For Hicham Baba, rustling up custom for his fledgling food stall was no trouble.

“Taiwanese are very willing to try,” he says. “As soon as I opened, there were many people interested.” Serving up ciabattas with a Moroccan twist, Baba's Crazy Kitchen is incongruously located across the road from Qiyan MRT station in Taipei's Beitou District.

Like many purveyors of unfamiliar foreign fare in Taiwan, Baba needed to make some slight adjustments before setting up shop seven months ago. “I had to change the flavor a bit,” the 39-year-old Marrakesh native admits. “In Morocco, we use more spices, but it wasn't much problem.” The only real thing that bemused him was the geographical ineptitude of some of his customers.

“A few times, I had to tell people, 'No, our prince did not marry a famous Hollywood film star,'” he chuckles. For those who were able to distinguish an African country larger than California from a tiny European tax haven, there were other points of confusion. “One guy asked me how I used to travel at home. He thought we must go everywhere by camel, because the whole country was desert,” he says, shaking his head in disbelief. “I told him we had big cities, airports, but he couldn't believe it. I had to show him photos.”

Baba has trodden a circuitous path to reach Taipei. He met his Taiwanese wife while she was traveling in his historic hometown back in 2012. “We were in a coffee shop and she was asking questions about Moroccan culture. We got talking and I took her to see the markets.” A relationship blossomed and she returned a second time.

When they realized they wanted to be together, he had a decision to make. It became obvious that it would be too difficult for her to live full-time in Morocco, so he took the plunge and made the move to East Asia in 2015.


James Baron

Finding work as a driver for the Saudi Arabian Representative Office in Taipei, Baba spent most of his time ferrying the head official's children to and from Taipei European School.

Subsequent work included a stint selling Argan oil at Tianmu Creative Market. The oil, which has culinary uses in the Mahgreb but is generally used only in cosmetic products elsewhere, is sourced from the kernels of the fruit of the Argan tree, endemic to Morocco.

Spells as a chef at French and Moroccan restaurants in downtown Taipei followed before Baba decided to strike out solo. After scouring the curbsides across town, with the assistance of his brother-in-law (who lends a hand at the stall), he found a breakfast stall vendor who was willing to sublet his spot out when he knocked off at 10 a.m. It was a reasonable price and, says Baba, a good deal for both parties.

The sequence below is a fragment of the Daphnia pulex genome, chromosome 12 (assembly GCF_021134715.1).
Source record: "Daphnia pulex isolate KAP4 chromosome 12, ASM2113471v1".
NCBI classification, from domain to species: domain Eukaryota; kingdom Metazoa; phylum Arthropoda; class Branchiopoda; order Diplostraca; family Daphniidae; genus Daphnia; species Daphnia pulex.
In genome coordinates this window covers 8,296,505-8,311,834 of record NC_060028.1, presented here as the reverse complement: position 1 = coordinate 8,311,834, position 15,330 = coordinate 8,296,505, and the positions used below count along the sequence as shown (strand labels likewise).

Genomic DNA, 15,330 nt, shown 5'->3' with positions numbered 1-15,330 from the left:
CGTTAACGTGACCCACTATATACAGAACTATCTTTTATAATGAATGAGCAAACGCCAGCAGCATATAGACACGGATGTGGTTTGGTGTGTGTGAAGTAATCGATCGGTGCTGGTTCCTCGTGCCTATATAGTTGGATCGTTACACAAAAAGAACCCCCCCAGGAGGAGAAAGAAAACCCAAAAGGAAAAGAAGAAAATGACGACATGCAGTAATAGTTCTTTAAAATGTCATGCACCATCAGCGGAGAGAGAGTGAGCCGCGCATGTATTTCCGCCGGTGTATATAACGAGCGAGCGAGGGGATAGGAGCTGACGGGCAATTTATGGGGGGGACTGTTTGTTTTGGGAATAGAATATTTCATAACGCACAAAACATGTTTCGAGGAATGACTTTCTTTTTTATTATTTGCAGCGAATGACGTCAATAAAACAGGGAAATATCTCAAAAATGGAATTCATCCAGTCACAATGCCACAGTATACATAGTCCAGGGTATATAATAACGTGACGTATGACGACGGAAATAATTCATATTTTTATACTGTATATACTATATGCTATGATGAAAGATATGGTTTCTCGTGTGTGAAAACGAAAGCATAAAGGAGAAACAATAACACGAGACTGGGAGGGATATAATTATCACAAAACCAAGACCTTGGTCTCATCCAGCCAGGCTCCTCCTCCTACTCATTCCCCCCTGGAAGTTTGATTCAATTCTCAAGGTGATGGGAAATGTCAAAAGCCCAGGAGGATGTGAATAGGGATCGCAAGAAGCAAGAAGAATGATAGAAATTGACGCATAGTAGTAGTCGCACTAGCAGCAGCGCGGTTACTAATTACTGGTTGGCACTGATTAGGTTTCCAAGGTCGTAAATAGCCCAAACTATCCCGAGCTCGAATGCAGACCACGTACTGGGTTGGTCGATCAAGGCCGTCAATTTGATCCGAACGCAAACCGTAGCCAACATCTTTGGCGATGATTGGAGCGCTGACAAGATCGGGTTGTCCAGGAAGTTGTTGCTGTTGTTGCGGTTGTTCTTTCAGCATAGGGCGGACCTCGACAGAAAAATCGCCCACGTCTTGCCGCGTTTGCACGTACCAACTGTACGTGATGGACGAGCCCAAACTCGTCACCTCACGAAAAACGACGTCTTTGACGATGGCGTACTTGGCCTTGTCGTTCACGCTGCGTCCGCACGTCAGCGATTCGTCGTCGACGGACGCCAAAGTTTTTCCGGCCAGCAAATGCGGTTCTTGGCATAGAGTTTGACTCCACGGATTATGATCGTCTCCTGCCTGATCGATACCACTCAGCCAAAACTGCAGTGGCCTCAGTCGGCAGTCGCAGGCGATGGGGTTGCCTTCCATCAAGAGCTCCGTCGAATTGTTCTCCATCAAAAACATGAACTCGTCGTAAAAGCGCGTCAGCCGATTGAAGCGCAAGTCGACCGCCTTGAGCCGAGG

While the menu at Baba's is basic,the food is tasty and certainly seems to appeal to local palates. It's well past lunchtime, but there' still a steady flow of customers There are four main sandwiches – beef with bean sauce, chicken with a tangy lemon relish, tuna with tartar and a vegan offering, which is essentially a hash brown with vegetables and a beetroot sauce, with prices ranging from a very reasonable NT$80 (US$2.68) to NT$120. There's also homemade yogurt and a vegetable soup at NT$50 and NT$60 a pop, respectively.

Baba, who says he learned to cook by helping his grandmother out in the kitchen, also makes his own couscous dishes to order for customers. While he hasn't yet started selling some of the stuff he produces at home – tagine, pastries and crepes among other items – he says he is more than willing to fill specific orders for interested customers.

Despite his best efforts, though, he confesses it's not quite the real thing. “They don't have all the spices and right ingredients here,” he laments. “I really do miss the food back home.” This, and the fact that “a new generation of cousins and nephews is being born that I haven't even met” have informed his decision to return to Morocco in August, for at least a month.

Having recently met a Frenchman selling crepes at Beitou night market, he is aiming to wangle a spot there on his return.

“The guy has to share a space with another vendor,” he says. “They are squashed to together side-by-side in a space that's only meant for one.”

He smiles when he thinks of the famous markets of his homeland. “Marrakesh is completely different. Yes, you can buy anything at the night markets in Taiwan. But in Marrakesh, it's one big market. There is just so much history and culture and just so much to see. There, you have the biggest open-air restaurant in the world.”

He pauses, momentarily carried away with the reverie. “Still, that guy is selling a lot of crepes,” he says “I'm going to get something there when I come back.”

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Editor: Morley J Weston